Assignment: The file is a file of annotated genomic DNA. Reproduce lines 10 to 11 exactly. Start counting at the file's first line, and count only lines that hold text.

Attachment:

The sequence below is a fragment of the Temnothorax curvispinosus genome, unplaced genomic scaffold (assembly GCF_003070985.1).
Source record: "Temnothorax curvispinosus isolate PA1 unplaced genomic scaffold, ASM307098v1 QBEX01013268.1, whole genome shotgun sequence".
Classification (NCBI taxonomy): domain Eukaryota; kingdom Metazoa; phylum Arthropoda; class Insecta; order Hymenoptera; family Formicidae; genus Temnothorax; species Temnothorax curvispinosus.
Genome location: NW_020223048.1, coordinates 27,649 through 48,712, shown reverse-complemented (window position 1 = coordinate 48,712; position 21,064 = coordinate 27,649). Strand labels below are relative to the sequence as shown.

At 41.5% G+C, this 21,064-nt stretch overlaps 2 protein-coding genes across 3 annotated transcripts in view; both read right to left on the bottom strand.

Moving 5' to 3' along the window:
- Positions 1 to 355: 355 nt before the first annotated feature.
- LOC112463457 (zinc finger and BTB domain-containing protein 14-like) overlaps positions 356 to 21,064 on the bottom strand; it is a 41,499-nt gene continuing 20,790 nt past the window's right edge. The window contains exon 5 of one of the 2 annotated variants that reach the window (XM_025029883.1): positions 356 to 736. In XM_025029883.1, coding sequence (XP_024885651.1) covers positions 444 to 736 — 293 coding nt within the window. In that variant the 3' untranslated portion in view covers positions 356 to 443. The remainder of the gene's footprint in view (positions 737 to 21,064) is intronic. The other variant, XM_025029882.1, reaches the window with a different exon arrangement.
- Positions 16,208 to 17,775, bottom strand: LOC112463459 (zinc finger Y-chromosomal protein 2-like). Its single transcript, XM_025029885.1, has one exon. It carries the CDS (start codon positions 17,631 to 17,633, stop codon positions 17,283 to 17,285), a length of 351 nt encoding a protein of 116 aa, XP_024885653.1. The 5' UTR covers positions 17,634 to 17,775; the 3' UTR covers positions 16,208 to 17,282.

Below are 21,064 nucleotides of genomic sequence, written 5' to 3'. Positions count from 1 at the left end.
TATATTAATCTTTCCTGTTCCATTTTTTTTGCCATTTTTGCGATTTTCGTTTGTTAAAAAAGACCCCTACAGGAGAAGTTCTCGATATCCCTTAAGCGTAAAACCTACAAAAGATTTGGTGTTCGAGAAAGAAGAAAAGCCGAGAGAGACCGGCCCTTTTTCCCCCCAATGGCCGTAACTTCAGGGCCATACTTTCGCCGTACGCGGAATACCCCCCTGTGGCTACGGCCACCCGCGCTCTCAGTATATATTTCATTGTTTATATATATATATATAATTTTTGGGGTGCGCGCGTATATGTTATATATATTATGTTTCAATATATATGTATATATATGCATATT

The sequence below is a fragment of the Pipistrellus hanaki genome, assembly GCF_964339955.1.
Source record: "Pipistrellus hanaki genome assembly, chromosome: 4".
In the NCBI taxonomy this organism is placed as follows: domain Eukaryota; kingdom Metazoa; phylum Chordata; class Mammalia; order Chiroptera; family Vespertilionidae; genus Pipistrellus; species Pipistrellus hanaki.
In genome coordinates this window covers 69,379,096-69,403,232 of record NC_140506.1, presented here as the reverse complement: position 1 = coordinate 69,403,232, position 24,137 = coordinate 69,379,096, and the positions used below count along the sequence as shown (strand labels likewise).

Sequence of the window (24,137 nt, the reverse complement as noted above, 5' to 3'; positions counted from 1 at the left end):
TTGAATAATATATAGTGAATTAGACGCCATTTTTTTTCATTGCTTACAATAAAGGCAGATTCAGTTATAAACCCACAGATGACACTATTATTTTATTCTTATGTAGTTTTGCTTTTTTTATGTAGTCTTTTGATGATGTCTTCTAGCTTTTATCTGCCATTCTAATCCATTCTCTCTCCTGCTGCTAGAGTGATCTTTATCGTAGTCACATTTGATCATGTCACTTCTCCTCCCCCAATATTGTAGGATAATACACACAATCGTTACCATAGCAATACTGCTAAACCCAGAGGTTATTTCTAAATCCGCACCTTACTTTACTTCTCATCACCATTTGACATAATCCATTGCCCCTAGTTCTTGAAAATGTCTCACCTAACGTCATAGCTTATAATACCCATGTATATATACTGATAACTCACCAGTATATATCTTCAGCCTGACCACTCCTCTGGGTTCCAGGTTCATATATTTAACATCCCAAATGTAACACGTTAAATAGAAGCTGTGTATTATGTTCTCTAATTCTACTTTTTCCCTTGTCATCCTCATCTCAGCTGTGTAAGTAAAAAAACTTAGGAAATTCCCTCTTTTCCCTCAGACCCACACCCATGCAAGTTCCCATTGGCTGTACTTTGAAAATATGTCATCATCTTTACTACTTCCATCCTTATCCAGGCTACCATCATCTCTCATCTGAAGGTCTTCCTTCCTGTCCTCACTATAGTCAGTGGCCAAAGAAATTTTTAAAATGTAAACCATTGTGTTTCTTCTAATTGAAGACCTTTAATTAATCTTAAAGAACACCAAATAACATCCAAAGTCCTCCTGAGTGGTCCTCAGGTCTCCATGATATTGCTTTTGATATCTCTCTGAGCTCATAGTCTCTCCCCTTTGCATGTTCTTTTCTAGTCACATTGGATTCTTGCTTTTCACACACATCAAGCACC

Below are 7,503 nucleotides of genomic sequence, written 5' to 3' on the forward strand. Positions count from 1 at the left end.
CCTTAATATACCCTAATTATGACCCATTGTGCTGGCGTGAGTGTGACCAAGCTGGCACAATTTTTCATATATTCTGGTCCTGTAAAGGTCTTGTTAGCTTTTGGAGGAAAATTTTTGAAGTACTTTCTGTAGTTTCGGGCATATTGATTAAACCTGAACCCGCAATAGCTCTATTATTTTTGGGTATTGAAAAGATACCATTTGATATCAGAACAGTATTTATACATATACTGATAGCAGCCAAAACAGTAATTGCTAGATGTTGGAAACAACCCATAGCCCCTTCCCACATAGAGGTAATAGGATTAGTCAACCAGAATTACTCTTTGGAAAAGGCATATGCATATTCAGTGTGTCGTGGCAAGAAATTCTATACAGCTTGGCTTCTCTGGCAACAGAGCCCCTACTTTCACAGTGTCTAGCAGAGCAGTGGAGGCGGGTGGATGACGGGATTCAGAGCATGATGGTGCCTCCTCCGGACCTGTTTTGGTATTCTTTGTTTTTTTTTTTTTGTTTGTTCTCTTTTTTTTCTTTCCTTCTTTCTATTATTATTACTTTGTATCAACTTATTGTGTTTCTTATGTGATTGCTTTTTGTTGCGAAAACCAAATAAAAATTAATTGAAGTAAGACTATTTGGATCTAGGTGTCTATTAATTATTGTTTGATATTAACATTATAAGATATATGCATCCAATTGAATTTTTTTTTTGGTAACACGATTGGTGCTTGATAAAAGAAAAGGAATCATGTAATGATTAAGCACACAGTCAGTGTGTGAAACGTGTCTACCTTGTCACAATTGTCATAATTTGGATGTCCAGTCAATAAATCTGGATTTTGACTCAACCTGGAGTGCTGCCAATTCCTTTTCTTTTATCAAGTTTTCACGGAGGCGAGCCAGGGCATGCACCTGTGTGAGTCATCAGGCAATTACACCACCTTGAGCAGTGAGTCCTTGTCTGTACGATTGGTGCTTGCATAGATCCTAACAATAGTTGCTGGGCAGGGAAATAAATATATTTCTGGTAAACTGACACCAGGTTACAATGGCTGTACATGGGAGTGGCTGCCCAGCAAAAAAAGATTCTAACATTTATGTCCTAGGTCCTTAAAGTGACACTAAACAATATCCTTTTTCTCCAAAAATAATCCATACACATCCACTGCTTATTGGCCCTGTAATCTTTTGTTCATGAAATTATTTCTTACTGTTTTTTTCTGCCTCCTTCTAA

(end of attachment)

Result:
Below are 21,064 nucleotides of genomic sequence, written 5' to 3'. Positions count from 1 at the left end.
TATATTAATCTTTCCTGTTCCATTTTTTTTGCCATTTTTGCGATTTTCGTTTGTTAAAAAAGACCCCTACAGGAGAAGTTCTCGATATCCCTTAAGCGTAAAACCTACAAAAGATTTGGTGTTCGAGAAAGAAGAAAAGCCGAGAGAGACCGGCCCTTTTTCCCCCCAATGGCCGTAACTTCAGGGCCATACTTTCGCCGTACGCGGAATACCCCCCTGTGGCTACGGCCACCCGCGCTCTCAGTATATATTTCATTGTTTATATATATATATATAATTTTTGGGGTGCGCGCGTATATGTTATATATATTATGTTTCAATATATATGTATATATATGCATATT